Unlike most of the agricultural and grain industries in the United States, Florida's fruit and vegetable producers are pushing for advantages over Mexico, its partner in the North American Free Trade Agreement (NAFTA).
The fifth round of negotiations to update the NAFTA will begin on Friday in Mexico and the agricultural issue could be one of the most difficult ones.
At the center of the dispute are the demands of Florida tomato growers, who say that Mexico is selling its vegetable production in the United States at artificially low prices.
Tomato producers, who have the support of some producers of strawberries, melons, and peppers, are pushing for more severe anti-dumping measures against the Mexican product, an idea that has been roundly rejected by Mexico.
"We all know or suspect how much Mexico has subsidized its producers at our expense," said Jack Payne, the executive director of the Institute of Food and Agricultural Sciences at the University of Florida, during a recent presentation on the future of the agricultural sector in the state.
Mike Stuart, president of the Fruit and Vegetable Association of Florida, which is one of the actors that has pushed authorities the most to take action in favor of American producers, said, during the expo, that it was about fundamental justice.
Mexican officials have said they will not consider an agreement to improve protections for seasonal producers, criticizing the proposals as arbitrary and against the interests of free trade.
Stuart acknowledged, however, that the biggest opponent to their proposals wan't Mexico, but the producers of the rest of the United States.
He said that it was difficult for Florida to succeed in their allegations if producers in California, for example, didn't feel they were being harmed by Mexican exports because they didn't harvest during winter.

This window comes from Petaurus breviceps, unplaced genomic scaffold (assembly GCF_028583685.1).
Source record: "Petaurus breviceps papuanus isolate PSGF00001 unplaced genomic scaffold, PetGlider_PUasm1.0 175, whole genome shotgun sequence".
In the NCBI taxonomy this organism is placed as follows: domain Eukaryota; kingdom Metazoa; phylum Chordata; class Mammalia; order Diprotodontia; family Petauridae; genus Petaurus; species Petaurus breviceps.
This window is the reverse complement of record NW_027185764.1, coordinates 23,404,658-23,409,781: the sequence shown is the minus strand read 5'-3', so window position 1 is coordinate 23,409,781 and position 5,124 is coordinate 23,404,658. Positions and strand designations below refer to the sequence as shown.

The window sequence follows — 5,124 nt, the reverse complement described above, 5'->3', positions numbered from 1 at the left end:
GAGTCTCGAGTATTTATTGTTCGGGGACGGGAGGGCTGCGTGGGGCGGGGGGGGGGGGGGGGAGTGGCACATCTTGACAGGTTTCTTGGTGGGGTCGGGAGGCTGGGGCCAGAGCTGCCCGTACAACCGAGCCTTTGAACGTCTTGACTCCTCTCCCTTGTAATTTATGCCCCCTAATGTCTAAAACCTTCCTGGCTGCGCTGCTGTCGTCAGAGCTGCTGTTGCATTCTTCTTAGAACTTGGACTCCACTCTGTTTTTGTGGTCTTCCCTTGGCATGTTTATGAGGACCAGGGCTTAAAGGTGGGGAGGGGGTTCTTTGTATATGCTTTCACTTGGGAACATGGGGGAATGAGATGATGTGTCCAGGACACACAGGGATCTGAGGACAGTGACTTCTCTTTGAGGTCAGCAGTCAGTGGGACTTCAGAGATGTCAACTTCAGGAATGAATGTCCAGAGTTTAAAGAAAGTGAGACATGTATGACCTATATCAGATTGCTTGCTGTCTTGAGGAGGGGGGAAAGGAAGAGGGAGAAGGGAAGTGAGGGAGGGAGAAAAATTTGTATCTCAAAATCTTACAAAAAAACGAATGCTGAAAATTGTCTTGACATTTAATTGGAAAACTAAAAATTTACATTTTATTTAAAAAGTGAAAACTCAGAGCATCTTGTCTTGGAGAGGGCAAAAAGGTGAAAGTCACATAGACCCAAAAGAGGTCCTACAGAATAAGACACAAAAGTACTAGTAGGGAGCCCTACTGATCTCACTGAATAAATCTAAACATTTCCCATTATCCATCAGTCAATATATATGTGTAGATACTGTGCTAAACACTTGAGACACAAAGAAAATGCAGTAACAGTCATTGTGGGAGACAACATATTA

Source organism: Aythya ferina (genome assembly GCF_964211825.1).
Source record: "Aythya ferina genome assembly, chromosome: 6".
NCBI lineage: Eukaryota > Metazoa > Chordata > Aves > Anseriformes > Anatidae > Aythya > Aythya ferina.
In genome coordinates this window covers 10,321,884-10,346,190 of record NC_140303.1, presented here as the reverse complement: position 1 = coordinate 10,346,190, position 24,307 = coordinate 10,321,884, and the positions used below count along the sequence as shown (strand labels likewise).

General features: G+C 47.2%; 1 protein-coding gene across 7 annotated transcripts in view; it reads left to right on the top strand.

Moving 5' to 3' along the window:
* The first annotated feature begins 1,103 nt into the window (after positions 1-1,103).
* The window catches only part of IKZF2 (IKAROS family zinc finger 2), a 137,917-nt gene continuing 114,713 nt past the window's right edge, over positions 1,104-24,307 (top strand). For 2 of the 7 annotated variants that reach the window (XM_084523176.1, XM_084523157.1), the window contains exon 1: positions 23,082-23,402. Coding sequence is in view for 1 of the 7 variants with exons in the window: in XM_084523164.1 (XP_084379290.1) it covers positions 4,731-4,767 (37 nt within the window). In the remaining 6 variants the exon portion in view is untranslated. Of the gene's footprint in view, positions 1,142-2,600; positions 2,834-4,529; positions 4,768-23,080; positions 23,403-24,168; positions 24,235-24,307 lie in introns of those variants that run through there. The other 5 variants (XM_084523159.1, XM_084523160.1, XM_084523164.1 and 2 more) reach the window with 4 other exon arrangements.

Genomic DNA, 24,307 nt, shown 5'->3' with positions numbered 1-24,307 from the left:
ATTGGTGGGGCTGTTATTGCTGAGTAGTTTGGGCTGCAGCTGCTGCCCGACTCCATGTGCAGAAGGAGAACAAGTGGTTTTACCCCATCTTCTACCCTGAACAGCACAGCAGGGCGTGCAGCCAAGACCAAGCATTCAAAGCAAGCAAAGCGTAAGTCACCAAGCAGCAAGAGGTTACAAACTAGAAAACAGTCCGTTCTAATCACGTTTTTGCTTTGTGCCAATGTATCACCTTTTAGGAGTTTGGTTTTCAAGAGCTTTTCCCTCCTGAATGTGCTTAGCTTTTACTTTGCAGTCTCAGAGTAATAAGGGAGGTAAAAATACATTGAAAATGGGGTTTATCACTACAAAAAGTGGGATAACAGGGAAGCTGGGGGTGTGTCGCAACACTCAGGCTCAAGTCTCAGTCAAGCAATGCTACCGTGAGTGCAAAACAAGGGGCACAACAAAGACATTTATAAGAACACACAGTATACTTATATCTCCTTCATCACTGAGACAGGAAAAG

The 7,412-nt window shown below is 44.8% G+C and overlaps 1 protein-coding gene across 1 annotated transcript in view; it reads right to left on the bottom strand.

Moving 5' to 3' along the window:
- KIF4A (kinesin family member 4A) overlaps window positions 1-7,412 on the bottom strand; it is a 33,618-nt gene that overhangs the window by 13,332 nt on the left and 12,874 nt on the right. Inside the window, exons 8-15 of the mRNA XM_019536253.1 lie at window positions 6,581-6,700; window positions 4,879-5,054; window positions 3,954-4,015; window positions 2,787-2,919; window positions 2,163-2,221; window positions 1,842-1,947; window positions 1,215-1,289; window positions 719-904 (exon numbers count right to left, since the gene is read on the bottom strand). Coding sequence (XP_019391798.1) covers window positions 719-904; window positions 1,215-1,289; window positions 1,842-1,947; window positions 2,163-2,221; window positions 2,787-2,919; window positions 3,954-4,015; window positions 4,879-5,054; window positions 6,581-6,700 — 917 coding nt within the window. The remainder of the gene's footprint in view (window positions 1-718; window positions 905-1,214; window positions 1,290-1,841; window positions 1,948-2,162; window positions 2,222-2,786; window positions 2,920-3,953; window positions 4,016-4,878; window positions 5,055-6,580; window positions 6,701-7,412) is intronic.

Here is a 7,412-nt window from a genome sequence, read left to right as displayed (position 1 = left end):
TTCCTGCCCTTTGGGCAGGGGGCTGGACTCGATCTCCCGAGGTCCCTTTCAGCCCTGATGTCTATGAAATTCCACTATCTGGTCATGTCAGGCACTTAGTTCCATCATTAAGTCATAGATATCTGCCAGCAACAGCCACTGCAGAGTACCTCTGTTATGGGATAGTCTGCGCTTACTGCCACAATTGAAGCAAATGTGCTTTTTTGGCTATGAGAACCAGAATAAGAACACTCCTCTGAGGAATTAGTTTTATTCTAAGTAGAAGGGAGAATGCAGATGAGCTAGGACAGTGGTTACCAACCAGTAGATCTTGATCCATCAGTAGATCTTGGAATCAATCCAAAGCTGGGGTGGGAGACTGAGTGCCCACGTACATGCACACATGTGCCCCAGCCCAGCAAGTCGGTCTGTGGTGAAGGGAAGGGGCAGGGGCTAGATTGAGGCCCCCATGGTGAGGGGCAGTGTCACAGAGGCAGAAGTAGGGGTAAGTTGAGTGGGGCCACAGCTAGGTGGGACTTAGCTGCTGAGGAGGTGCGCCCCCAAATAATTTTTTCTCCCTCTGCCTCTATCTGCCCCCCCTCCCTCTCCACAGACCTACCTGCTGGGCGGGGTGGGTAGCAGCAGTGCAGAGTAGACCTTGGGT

The change proposed by Florida would establish an anti-dumping action if the damage is limited to the seasonal industry, as are most of the state's products.
Florida accounts for about 10% of the total production of fruits and vegetables in the United States.
In addition, almost all that production corresponds to the winter month when most of the Mexican farmers operate.
Producers in other states harvest during the summer and fall, when there is little competition from Mexico, Stuart said. So, according to him, most agricultural companies in the rest of the country have little interest in the problems that Florida faces.
Between 1993 -the year before the entry into force of NAFTA- and 2016, agricultural exports from the United States to Canada and Mexico increased by more than 400%, from 8.9 billion dollars to 38.1 billion dollars.
Mexico and Canada are now the main export markets for US staples, such as corn, soybeans, apples, and high fructose corn syrup.
That factor has generated strong support for the trade agreement between farmers and ranchers in the United States over the years, but also anxiety over the possibility that it could come to an end, acknowledged Chad Hart, an economist at Iowa State University.